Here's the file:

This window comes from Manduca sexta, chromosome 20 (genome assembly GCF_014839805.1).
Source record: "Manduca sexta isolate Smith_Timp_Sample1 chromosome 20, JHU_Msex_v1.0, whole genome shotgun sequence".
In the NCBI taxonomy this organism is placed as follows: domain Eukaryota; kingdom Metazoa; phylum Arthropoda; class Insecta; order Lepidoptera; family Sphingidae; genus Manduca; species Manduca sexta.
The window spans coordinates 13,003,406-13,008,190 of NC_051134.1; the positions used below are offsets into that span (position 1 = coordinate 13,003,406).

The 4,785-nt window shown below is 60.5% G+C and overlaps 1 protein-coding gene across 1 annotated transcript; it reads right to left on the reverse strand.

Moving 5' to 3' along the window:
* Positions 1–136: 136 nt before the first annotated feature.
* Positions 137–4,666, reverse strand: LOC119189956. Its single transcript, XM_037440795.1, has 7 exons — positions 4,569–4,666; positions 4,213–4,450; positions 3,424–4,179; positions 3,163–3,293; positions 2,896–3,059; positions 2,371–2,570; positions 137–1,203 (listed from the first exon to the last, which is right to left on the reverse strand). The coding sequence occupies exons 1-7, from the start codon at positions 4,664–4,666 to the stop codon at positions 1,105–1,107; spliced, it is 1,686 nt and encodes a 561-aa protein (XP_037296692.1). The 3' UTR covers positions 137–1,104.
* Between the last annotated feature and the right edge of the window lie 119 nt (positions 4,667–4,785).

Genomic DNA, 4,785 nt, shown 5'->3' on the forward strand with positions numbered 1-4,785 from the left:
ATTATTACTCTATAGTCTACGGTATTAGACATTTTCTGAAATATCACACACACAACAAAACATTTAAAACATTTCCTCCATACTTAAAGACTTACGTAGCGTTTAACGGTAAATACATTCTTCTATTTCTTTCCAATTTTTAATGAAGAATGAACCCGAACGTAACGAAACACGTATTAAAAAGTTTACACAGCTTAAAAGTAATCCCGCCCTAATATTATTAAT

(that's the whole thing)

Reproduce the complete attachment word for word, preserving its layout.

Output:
This window comes from Manduca sexta, chromosome 20 (genome assembly GCF_014839805.1).
Source record: "Manduca sexta isolate Smith_Timp_Sample1 chromosome 20, JHU_Msex_v1.0, whole genome shotgun sequence".
In the NCBI taxonomy this organism is placed as follows: domain Eukaryota; kingdom Metazoa; phylum Arthropoda; class Insecta; order Lepidoptera; family Sphingidae; genus Manduca; species Manduca sexta.
The window spans coordinates 13,003,406-13,008,190 of NC_051134.1; the positions used below are offsets into that span (position 1 = coordinate 13,003,406).

The 4,785-nt window shown below is 60.5% G+C and overlaps 1 protein-coding gene across 1 annotated transcript; it reads right to left on the reverse strand.

Moving 5' to 3' along the window:
* Positions 1–136: 136 nt before the first annotated feature.
* Positions 137–4,666, reverse strand: LOC119189956. Its single transcript, XM_037440795.1, has 7 exons — positions 4,569–4,666; positions 4,213–4,450; positions 3,424–4,179; positions 3,163–3,293; positions 2,896–3,059; positions 2,371–2,570; positions 137–1,203 (listed from the first exon to the last, which is right to left on the reverse strand). The coding sequence occupies exons 1-7, from the start codon at positions 4,664–4,666 to the stop codon at positions 1,105–1,107; spliced, it is 1,686 nt and encodes a 561-aa protein (XP_037296692.1). The 3' UTR covers positions 137–1,104.
* Between the last annotated feature and the right edge of the window lie 119 nt (positions 4,667–4,785).

Genomic DNA, 4,785 nt, shown 5'->3' on the forward strand with positions numbered 1-4,785 from the left:
ATTATTACTCTATAGTCTACGGTATTAGACATTTTCTGAAATATCACACACACAACAAAACATTTAAAACATTTCCTCCATACTTAAAGACTTACGTAGCGTTTAACGGTAAATACATTCTTCTATTTCTTTCCAATTTTTAATGAAGAATGAACCCGAACGTAACGAAACACGTATTAAAAAGTTTACACAGCTTAAAAGTAATCCCGCCCTAATATTATTAAT